Now it is time I moved onto the main reason this phone exists, games. I have to give it to ASUS, they have thought about the brief in great depth and included a host of simple changes to the standard phone to making gaming that much easier. From the aforementioned charging port placement, the inclusion of a 3.5mm jack for standard headphones, to the apps that allow for tweaking to improve things like lighting and battery usage, it is clear that ASUS put a lot of research into what would make life easier for folks who want to use their phone as a games console.
When it comes to playing games, this beast does exactly as advertised. The large screen size and responsive touchscreen make playing traditional mobile games a breeze and when you add a controller to the phone it really does begin to sing. Playing controller supported games and Gamepass titles was a real joy and I spent a lot of my time with the phone playing Forza Horizon 4 in bed which is honestly what life is all about. The phone also includes a few different control methods including motion control and sensors that can detect fingers pressing on the phone’s frame, creating a welcome alternative to tapping on the screen. Gaming does come at a cost to the battery life though, which is to be expected. Heavy gaming use dramatically reduced the time between charges, but in saying that the battery still lasted longer than other gaming devices like the Nintendo Switch so it compares favourably when thought of in that light.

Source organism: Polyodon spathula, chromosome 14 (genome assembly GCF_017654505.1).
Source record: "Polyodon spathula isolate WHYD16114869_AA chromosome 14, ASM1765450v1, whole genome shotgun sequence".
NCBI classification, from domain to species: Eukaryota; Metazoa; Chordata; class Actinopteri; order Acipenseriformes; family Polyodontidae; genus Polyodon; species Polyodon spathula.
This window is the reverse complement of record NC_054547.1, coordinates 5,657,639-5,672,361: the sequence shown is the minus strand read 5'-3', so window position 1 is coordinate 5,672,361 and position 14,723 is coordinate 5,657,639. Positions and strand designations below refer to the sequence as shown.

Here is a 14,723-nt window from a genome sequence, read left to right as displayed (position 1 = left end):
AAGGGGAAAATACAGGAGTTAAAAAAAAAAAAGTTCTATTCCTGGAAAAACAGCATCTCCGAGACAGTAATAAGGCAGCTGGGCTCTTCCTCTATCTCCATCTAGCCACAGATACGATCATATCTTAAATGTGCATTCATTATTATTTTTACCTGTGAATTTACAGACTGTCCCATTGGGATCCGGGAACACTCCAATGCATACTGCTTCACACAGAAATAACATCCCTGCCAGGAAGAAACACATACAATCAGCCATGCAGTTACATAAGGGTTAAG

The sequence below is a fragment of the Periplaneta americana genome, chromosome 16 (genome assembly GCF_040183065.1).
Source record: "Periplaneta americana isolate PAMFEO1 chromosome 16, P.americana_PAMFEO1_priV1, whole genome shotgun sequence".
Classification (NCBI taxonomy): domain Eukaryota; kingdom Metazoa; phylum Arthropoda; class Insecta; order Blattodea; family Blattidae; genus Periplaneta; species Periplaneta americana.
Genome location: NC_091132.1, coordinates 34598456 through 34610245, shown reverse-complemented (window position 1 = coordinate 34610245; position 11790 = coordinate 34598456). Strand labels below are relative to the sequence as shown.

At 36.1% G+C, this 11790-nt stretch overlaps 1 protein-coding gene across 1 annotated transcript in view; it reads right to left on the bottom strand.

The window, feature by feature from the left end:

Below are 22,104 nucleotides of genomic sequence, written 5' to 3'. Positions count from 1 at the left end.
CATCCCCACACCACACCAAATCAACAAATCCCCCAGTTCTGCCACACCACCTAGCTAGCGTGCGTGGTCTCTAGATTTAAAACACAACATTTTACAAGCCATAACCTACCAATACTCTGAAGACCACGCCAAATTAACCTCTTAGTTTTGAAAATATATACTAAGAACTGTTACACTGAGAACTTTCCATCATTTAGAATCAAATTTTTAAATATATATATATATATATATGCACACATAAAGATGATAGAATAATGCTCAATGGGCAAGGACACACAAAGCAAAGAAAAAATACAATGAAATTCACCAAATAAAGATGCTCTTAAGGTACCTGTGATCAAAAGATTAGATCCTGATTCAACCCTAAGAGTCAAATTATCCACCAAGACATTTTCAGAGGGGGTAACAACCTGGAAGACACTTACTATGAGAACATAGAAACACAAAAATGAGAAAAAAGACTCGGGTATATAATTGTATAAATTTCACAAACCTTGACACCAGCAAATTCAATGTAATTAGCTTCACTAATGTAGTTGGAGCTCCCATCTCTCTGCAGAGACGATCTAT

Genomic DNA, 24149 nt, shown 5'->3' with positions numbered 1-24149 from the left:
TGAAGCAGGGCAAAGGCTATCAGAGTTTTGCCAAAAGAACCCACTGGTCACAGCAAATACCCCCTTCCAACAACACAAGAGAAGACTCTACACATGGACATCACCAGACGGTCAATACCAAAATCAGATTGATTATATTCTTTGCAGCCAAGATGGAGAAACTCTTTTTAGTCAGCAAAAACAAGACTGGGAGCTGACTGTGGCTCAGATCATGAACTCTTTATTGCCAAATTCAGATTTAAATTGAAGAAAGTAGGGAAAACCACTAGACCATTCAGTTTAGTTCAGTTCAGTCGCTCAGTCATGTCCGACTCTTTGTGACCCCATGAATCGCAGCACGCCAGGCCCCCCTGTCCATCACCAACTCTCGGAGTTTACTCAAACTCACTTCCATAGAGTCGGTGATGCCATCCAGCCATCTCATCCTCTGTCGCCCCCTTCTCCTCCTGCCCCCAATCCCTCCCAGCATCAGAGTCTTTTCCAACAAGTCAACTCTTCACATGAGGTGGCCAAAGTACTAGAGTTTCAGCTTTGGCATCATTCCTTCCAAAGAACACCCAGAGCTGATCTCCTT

I was also given the chance to play with two of the accessories that ASUS has created specifically for this phone, The Aircooler DS and the Kunai 3 Gamepad. The Aircooler DS is a nifty little clip-on device that not only provides a cooling fan for those long gaming sessions, but it adds buttons that can be used in-game, an extra headphone port and a kickstand to make watching media easier. It is a little bit awkward to carry around with you on your day-to-day travels but it makes sense if you play a lot of games sitting on the couch while you ignore the TV in the background. The Kunai 3 is much like many mobile-specific gamepads, in that the phone slots in between the left and right thumbsticks. The button layout is essentially the same as an Xbox controller including the asymmetrical thumbsticks. The build quality is great and it feels like it could take a serious beating. A device like this is the perfect way to play xCloud titles and if that is your main desire with this phone you should totally grab one.